What times and costs need to be considered?
If you are just buying a few units as a one-off, then it may be best not to buy from China directly. Even before the Covid-19 pandemic, if you wanted to ship by sea from China you needed to allow a couple of months from order to door, and negotiations and discussions may add on time before that.
Below is a brief review of the timeline you can expect at each stage of the process:
- Production: 30-60 days
- China export: 3-7 days for local transportation and export
- Shipping: 30-45 days to main UK/EU ports (be aware of trans-shipping where the container is transferred at another port such as Singapore or in Hong Kong, which can add 3-7 days)
- UK import: 2-5 days (note, the Economic Operators Registration and Identification Number, EORI, should be lodged before the vessel arrives).
Total: 65-124 days
In terms of costs, a container could be worth £5,000-200,000, and with lead times from factory to warehouse of 70-100 days, cash can be tied up for long periods of time. Furthermore, depending on business volumes, you usually want product in production, product on the water, and sufficient stock in the warehouse. Be careful to consider stock levels, turnover and production, as seasonality and varying stock turnover mean that it can be difficult to plan and forecast, especially with current levels of geopolitical uncertainty.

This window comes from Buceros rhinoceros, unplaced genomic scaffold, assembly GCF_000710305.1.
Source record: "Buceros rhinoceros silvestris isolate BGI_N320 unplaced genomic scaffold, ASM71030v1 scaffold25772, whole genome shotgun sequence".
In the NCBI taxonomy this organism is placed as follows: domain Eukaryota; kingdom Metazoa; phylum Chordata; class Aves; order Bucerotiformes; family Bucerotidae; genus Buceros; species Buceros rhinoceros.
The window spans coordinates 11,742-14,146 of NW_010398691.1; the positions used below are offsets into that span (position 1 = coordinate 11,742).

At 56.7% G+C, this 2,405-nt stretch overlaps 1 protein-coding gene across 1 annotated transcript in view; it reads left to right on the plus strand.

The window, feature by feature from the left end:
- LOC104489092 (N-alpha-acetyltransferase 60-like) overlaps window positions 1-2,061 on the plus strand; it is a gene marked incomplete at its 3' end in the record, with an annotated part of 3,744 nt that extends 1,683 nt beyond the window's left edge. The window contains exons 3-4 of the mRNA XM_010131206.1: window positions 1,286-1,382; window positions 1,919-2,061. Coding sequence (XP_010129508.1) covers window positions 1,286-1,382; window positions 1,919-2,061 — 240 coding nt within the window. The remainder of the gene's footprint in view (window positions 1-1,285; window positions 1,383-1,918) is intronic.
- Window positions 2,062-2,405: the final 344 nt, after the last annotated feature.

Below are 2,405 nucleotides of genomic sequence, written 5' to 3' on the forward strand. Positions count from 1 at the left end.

How to manage your manufacturing partner and ensure quality control is maintained
Quality management will depend on your business and its needs. As with anything, you get what you pay for in terms of quality. Third-party quality control (QC) companies with trained teams for onsite audits and inspections can be a sensible investment if you can’t visit.
On-site visits are important because there can be no end to misunderstandings and outright misinformation about where a company is. For example, if you see a factory’s address is in Shanghai, often this actually turns out to be a trade office. Especially on Alibaba, you’ll often discover multiple companies at one address.
Whether you tackle a pre-order visit internally or through a third-party company, it should usually include the following:
- Thorough visit and inspection, with the inspector taking pictures and videos of the site, key personnel and manufacturing processes.